Save the Children has worked for underserved children in the Philippines for 26 years. From its initial program in West Visayas, which began in 1982, the Philippines Country Office has expanded and now implements child-focused education, health and emergency preparedness and response programs in Luzon, Visayas and Mindanao, the archipelago’s three major island groups. Save the Children has a special focus of helping children made vulnerable by endemic poverty, natural disasters or by armed conflict. Programs are marked by the active involvement of families and communities, so that progress made for children can be sustained.
Challenges for Children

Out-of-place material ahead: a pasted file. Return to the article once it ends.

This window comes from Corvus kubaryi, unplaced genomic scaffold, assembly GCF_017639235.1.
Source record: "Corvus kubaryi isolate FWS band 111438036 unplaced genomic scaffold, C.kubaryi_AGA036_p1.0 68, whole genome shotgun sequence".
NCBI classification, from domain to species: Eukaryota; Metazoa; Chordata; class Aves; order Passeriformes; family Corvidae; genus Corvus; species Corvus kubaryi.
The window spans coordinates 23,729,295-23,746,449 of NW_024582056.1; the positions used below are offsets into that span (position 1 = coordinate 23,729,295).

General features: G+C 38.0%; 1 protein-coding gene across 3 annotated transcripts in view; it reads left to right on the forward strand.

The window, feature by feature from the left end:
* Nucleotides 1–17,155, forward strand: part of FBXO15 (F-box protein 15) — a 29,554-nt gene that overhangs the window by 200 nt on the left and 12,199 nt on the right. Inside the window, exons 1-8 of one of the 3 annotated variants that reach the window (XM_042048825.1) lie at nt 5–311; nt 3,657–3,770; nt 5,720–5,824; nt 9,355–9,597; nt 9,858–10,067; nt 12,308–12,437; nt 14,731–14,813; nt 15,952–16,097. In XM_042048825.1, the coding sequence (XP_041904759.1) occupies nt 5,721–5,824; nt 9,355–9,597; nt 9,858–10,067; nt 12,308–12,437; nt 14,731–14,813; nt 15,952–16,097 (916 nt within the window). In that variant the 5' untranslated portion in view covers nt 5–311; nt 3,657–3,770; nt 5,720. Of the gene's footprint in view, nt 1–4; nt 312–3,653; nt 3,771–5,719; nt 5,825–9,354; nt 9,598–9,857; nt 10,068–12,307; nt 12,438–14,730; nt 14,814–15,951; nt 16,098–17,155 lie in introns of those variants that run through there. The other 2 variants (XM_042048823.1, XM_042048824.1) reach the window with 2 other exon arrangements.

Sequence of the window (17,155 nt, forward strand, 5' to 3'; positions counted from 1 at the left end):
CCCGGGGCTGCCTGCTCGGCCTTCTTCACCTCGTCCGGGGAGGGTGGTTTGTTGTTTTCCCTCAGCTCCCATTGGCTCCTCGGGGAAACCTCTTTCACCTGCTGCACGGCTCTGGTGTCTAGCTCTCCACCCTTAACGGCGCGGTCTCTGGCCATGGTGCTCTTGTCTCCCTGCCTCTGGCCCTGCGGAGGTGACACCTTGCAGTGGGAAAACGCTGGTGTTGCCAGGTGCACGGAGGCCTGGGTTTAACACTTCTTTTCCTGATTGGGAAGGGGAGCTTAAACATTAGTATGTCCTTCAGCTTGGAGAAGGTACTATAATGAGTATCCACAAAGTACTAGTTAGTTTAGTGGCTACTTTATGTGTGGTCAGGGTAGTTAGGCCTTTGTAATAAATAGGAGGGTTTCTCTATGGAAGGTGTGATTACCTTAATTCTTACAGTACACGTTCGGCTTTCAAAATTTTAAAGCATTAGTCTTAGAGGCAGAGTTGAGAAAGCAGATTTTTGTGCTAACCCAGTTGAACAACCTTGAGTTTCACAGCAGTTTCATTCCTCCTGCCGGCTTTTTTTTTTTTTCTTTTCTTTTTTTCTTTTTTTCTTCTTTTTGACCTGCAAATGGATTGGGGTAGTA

Access to and quality of basic services in education and health are major challenges for children in the Philippines. With eight of 10 children unable to access early childhood services, many Filipino first-graders enter school without the skills they need to learn. In Metro Manila, overcrowded schools result in teachers holding classes in two or three shifts a day. In contrast, rural schools have fewer students but suffer from a lack of basic resources, such as books, teaching supplies, or even teachers. The public education system’s inability to catch up with rapid growth in the student population has led to a serious decline in the quality of instruction and student achievement. An alarming number of very young children in the Philippines have iron deficiency anemia. Among older children, this is compounded by soil-transmitted parasitic worms that cause malnutrition and diseases – a result of poor sanitation and hygiene. In Mindanao, children and their families are vulnerable to the effects of sporadic conflict between various armed groups and the Philippine military.